Utility Workers Go Unpaid
It’s not been a nice winter for National Grid. The utility that serves Wilbraham, East Longmeadow, Northampton, Williamsburg, Goshen, Athol, Palmer and some 40 other towns in the central and western parts of Massachusetts—and a total of over 3 million customers in the Northeast—was hit with a multi-million-dollar fine in the Bay State in December for poor service during severe storms.
Now the U.K.- and New York-based company is being called on the carpet again, this time for nonpayment of wages because of malfunctions in a new computerized payroll system that started up Nov. 1. The German-made system software cost National Grid $365 million.
National Grid employs about 17,000 people in Massachusetts, New York and Rhode Island. As recently as last week, many, including about 2,000 in Massachusetts, had still not received payment—or not received correct payment—for work done since November, including work in the aftermath of Hurricane Sandy.
The result is a multi-state wage payment fiasco that is damaging workers’ personal economies and drawing the ire of unions and state officials.
In some cases the errors involved basic wages, in others overtime for employees who worked up to 16 hours a day to meet emergencies following Sandy. Some who did not receive wages were at risk for incurring penalties because they missed child support or college tuition payments, to say nothing of rent or mortgage payments.
“Working with the Attorney General’s Office, National Grid has prioritized many hardship cases that were brought to its attention over the past nine weeks,” Coakley’s office announced last week.
With desperate utility employees and their unions demanding that the wages be paid, the time-honored plea of “technical difficulties” offered by the company did not impress Coakley. Her office had earlier set National Grid a deadline of Dec. 21 to get the money to the workers, but the company failed to meet it.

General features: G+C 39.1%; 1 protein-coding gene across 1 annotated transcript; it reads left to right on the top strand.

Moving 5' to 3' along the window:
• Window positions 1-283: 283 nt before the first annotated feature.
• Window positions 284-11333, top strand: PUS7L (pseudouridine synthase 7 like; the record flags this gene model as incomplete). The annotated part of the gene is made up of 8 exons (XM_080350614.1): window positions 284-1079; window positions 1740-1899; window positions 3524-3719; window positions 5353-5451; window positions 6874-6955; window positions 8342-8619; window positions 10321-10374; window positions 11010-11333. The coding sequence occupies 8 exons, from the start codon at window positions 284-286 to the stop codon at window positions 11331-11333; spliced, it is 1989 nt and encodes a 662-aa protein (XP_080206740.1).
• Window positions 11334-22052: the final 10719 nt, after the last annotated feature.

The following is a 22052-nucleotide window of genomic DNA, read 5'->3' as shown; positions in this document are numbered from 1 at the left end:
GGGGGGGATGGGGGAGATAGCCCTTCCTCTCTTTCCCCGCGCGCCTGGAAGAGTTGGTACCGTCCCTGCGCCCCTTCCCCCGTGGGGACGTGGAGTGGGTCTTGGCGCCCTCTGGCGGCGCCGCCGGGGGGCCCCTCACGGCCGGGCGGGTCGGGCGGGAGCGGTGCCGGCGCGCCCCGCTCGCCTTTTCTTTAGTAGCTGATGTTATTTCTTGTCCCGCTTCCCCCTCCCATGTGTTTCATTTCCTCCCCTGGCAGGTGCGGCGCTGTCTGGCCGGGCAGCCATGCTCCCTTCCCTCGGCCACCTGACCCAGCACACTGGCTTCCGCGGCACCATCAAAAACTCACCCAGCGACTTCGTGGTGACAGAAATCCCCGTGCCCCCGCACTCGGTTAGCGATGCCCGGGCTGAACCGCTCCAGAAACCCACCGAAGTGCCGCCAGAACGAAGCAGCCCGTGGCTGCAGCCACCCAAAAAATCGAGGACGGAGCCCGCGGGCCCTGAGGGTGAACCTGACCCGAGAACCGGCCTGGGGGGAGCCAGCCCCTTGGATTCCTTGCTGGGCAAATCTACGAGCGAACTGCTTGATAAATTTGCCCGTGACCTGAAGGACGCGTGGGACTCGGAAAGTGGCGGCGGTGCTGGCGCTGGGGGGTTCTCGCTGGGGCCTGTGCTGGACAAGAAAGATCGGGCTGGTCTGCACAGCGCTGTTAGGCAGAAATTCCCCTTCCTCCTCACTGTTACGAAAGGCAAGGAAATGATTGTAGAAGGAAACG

Now she has ordered National Grid to pay a $270,000 fine and threatened to impose another fine for each week the utility doesn’t give the workers their pay.
In New York State, the Transport Workers’ Union reported that the malfunctions were so outlandish that while most workers had been underpaid, some had actually been overpaid. In that state, where utility customers and public officials are also irate over prolonged delays in restoring power to communities affected by Hurricane Sandy—including areas, such as Long Island, that are served by National Grid—attorney general Eric Schneidermann has subpoenaed company records as part of an investigation of the nonpayment.
National Grid officials have said they have staff working “around the clock” to fix the mess. Sandy made it worse than it would have been, they said, because employees were working odd hours and in unaccustomed places.
In Massachusetts, this fine comes on the heels of a much larger one levied against National Grid by the Department of Public Utilities in December for failing to prepare for power outages caused by storms. The DPU, whose parent agency, the Department of Energy and Environmental Affairs, is headed by former Westfield mayor Rick Sullivan, investigated the responses of National Grid, Western Mass Electric (WMECo) and NSTAR to Tropical Storm Irene and the snowstorm of October, 2011.
After that investigation, which concluded late last fall, National Grid was ordered to refund $18.7 million to ratepayers in Massachusetts.
The payment was ordered because, said the DPU, during both storms it failed to repair downed wires for “several days,” neglected to make adequate provisions for special facilities like nursing homes, and did not have enough manpower ready to deal with outages.
The penalty was higher than those assessed the other two power companies because, according to the DPU, National Grid had been warned about these deficiencies after a blizzard in 2010 and had not sufficiently upgraded its preparations for such weather events.•